Book Review: Eleanor Rosevelt: Fighter For Justice

Eleanor Roosevelt, Fighter for Justice

Her Impact on the Civil Rights Movement, the White House, and the World

by Ilene Cooper


Abrams Books for Young Readers

Children’s Nonfiction , Middle Grade

Pub Date 07 Aug 2018

I am reviewing a copy of Eleanor Rosevelt, Fighter For Justice through Abrams Books for Young Readers and Netgalley:

Eleanor Rosevelt went from poor little rich girl to a woman who gave a voice to the voiceless. The wife of Franklin Delano Rosevelt and First Lady, she choose to use her voice in a way many in her era were afraid too!

Despite her families wealth in her childhood, it was not exactly idyllic, her Father battled addictions and would be gone for long stretches at a time, but he was the one that also showed her that not everyone was as blessed as she was. When she was only six her Father took her to help feed a couple needy boys Thanksgiving dinner, which likely was a large part of the reason she fought so hard for those in need throughout her life.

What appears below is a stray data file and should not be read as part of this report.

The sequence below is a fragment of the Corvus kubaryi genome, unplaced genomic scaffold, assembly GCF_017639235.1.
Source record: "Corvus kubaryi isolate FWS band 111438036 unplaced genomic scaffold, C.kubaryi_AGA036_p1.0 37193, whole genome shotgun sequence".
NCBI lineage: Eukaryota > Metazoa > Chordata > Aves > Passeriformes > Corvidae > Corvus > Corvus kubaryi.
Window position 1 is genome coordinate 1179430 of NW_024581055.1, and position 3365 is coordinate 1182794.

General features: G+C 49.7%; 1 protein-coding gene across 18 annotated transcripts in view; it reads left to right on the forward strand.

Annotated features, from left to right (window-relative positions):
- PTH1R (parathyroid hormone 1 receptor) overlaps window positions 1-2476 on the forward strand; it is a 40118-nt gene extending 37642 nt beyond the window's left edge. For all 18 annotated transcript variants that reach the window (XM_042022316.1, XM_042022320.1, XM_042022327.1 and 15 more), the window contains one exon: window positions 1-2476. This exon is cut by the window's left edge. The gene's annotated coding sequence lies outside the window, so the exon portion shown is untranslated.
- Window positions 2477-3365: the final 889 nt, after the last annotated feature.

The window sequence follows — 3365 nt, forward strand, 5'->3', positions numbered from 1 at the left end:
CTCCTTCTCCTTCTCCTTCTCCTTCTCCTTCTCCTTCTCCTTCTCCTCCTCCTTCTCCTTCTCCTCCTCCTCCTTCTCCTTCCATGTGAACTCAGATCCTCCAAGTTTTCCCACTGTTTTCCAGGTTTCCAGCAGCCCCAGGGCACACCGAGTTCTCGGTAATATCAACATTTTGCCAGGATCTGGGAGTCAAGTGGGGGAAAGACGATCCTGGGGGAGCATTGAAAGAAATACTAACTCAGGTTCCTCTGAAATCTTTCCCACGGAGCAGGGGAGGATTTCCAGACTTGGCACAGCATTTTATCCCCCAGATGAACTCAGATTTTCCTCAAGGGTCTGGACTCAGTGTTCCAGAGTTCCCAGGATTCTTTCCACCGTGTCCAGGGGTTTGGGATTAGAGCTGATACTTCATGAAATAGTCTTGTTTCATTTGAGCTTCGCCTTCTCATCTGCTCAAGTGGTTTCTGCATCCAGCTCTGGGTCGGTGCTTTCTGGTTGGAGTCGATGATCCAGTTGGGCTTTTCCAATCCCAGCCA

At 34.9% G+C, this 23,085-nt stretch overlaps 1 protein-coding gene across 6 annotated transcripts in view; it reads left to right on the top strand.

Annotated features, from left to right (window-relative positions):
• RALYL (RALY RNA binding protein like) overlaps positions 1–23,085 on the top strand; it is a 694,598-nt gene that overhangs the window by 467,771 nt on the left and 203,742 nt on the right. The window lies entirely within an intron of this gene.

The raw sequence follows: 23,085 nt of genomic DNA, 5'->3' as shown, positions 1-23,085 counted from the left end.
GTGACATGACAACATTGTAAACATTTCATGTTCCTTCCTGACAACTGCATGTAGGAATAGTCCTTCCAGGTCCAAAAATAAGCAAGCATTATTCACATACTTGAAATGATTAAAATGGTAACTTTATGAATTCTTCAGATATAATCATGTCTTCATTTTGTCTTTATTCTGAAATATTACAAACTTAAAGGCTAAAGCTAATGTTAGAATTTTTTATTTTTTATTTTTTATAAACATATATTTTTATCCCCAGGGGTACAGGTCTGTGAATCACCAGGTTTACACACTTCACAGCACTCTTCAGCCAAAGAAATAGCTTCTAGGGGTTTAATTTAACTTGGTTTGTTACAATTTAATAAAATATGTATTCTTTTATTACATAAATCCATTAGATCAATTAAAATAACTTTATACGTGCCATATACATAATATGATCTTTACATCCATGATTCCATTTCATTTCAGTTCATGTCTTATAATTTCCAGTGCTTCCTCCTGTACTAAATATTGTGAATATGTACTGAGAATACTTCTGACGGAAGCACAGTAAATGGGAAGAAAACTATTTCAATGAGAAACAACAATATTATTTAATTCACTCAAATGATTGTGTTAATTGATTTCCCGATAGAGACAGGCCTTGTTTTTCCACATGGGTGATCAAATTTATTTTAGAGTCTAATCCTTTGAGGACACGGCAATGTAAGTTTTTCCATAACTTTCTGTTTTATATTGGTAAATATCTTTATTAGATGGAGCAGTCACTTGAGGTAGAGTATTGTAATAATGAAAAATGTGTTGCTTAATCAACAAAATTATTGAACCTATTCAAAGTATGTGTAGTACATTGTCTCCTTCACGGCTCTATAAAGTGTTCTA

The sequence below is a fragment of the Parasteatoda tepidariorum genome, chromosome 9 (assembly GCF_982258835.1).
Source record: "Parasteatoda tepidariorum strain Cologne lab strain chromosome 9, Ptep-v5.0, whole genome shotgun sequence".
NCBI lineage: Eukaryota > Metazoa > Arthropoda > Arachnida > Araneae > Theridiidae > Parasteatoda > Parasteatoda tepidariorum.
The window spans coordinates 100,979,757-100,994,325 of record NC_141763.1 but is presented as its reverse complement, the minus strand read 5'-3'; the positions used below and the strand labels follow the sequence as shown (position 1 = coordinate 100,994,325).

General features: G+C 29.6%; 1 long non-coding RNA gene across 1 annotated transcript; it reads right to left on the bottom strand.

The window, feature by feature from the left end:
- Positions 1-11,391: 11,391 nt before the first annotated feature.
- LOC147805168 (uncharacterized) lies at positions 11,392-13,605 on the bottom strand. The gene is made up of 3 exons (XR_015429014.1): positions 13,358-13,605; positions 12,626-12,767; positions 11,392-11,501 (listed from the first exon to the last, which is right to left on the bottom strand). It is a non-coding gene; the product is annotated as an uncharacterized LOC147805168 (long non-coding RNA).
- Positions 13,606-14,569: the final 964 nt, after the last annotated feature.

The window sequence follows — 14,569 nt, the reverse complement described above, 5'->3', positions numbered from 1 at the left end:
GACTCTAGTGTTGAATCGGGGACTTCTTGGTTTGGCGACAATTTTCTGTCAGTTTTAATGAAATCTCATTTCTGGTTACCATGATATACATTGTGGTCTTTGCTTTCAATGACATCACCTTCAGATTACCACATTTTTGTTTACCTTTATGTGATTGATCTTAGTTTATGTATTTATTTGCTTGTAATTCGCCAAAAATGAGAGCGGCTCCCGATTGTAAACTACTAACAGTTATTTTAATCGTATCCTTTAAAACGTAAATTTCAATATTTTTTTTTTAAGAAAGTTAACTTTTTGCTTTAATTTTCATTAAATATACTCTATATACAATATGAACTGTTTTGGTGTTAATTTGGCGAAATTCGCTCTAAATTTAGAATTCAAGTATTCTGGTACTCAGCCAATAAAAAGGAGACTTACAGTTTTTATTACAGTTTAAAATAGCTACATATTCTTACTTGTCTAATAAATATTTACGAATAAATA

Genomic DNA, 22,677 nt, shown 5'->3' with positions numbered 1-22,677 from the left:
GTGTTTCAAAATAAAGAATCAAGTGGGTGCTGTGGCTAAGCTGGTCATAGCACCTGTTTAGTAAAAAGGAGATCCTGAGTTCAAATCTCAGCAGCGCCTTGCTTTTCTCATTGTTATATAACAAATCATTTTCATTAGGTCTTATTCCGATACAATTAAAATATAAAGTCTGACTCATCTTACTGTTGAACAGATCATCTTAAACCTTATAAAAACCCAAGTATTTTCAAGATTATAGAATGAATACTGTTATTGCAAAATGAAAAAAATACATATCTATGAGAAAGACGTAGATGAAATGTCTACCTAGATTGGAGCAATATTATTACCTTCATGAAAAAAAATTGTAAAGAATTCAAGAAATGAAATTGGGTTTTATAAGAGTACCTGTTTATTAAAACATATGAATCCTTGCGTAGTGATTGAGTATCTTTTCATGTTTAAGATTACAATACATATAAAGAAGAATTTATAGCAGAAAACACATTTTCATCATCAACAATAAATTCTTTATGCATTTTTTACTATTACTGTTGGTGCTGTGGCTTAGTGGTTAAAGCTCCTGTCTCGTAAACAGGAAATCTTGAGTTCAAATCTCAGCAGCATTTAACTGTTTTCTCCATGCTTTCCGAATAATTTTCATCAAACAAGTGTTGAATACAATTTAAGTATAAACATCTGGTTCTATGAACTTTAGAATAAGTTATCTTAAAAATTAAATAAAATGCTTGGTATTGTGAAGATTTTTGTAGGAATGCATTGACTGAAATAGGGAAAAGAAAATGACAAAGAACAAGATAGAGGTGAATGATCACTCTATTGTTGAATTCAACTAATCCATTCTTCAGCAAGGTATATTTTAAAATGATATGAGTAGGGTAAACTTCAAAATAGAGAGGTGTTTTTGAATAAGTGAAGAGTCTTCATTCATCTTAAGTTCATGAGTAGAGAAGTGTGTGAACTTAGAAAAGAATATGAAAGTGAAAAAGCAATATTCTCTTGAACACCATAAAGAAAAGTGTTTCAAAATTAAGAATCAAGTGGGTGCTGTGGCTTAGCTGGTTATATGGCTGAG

In 1892 when her Mother was only twenty nine she came down with Diptheria and the disease eventually ended up killing her. Leaving the children with only their troubled Father to care for them. A few months later her younger brother Elliot would die of Scarlet Fever, a little more than a year later she would loose her Father to Suicide!

At fifteen her Grandmother Hall sent Eleanor to a boarding school just outside of London.

After having some marriage trouble, Eleanor developed a form of Anorexia. By 1919 Eleanor had dismissed all the white servants and replaced them with a black staff.

Eleanor Rosevelt showed that by overcoming her fears and insecurities and prejudiced she could and did make a difference for Civil Rights Movement as well as many other important movements.

I give Eleanor Rosevelt, fighter for justice five out of five stars!

Happy Reading!

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